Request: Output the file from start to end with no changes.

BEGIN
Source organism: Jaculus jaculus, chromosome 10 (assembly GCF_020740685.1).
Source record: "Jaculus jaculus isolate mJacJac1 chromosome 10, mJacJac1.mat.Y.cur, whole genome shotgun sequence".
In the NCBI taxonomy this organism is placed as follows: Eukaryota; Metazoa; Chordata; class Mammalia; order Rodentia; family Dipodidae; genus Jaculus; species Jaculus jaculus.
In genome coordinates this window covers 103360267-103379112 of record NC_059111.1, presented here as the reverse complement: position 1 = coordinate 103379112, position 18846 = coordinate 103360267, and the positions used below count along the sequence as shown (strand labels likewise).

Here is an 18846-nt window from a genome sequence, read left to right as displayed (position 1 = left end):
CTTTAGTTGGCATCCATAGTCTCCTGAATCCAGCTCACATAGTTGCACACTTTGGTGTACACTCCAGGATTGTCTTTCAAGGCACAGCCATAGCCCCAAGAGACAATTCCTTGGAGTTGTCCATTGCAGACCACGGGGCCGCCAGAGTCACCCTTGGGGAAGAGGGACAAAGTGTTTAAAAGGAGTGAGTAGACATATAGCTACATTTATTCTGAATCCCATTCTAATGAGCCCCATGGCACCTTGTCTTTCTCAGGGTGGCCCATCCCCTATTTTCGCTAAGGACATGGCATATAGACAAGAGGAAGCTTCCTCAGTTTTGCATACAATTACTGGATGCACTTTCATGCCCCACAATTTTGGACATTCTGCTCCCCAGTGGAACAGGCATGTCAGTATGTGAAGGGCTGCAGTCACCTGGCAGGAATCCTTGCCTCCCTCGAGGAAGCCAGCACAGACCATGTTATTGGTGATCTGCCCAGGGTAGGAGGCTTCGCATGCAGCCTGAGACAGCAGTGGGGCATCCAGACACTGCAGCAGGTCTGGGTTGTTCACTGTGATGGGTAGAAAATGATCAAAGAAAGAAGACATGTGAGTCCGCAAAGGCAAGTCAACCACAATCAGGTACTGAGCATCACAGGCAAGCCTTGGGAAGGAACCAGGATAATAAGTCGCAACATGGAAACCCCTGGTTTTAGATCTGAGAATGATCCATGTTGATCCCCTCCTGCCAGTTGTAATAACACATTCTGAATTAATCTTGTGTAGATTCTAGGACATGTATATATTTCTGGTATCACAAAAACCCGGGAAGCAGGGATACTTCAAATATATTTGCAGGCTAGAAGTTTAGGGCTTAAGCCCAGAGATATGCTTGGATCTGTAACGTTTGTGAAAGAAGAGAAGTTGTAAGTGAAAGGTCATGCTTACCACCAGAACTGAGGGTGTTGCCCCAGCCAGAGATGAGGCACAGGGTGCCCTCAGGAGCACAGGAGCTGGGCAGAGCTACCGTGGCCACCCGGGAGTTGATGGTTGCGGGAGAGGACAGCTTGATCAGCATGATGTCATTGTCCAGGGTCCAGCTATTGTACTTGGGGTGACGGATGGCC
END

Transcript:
Source organism: Jaculus jaculus, chromosome 10 (assembly GCF_020740685.1).
Source record: "Jaculus jaculus isolate mJacJac1 chromosome 10, mJacJac1.mat.Y.cur, whole genome shotgun sequence".
In the NCBI taxonomy this organism is placed as follows: Eukaryota; Metazoa; Chordata; class Mammalia; order Rodentia; family Dipodidae; genus Jaculus; species Jaculus jaculus.
In genome coordinates this window covers 103360267-103379112 of record NC_059111.1, presented here as the reverse complement: position 1 = coordinate 103379112, position 18846 = coordinate 103360267, and the positions used below count along the sequence as shown (strand labels likewise).

Here is an 18846-nt window from a genome sequence, read left to right as displayed (position 1 = left end):
CTTTAGTTGGCATCCATAGTCTCCTGAATCCAGCTCACATAGTTGCACACTTTGGTGTACACTCCAGGATTGTCTTTCAAGGCACAGCCATAGCCCCAAGAGACAATTCCTTGGAGTTGTCCATTGCAGACCACGGGGCCGCCAGAGTCACCCTTGGGGAAGAGGGACAAAGTGTTTAAAAGGAGTGAGTAGACATATAGCTACATTTATTCTGAATCCCATTCTAATGAGCCCCATGGCACCTTGTCTTTCTCAGGGTGGCCCATCCCCTATTTTCGCTAAGGACATGGCATATAGACAAGAGGAAGCTTCCTCAGTTTTGCATACAATTACTGGATGCACTTTCATGCCCCACAATTTTGGACATTCTGCTCCCCAGTGGAACAGGCATGTCAGTATGTGAAGGGCTGCAGTCACCTGGCAGGAATCCTTGCCTCCCTCGAGGAAGCCAGCACAGACCATGTTATTGGTGATCTGCCCAGGGTAGGAGGCTTCGCATGCAGCCTGAGACAGCAGTGGGGCATCCAGACACTGCAGCAGGTCTGGGTTGTTCACTGTGATGGGTAGAAAATGATCAAAGAAAGAAGACATGTGAGTCCGCAAAGGCAAGTCAACCACAATCAGGTACTGAGCATCACAGGCAAGCCTTGGGAAGGAACCAGGATAATAAGTCGCAACATGGAAACCCCTGGTTTTAGATCTGAGAATGATCCATGTTGATCCCCTCCTGCCAGTTGTAATAACACATTCTGAATTAATCTTGTGTAGATTCTAGGACATGTATATATTTCTGGTATCACAAAAACCCGGGAAGCAGGGATACTTCAAATATATTTGCAGGCTAGAAGTTTAGGGCTTAAGCCCAGAGATATGCTTGGATCTGTAACGTTTGTGAAAGAAGAGAAGTTGTAAGTGAAAGGTCATGCTTACCACCAGAACTGAGGGTGTTGCCCCAGCCAGAGATGAGGCACAGGGTGCCCTCAGGAGCACAGGAGCTGGGCAGAGCTACCGTGGCCACCCGGGAGTTGATGGTTGCGGGAGAGGACAGCTTGATCAGCATGATGTCATTGTCCAGGGTCCAGCTATTGTACTTGGGGTGACGGATGGCC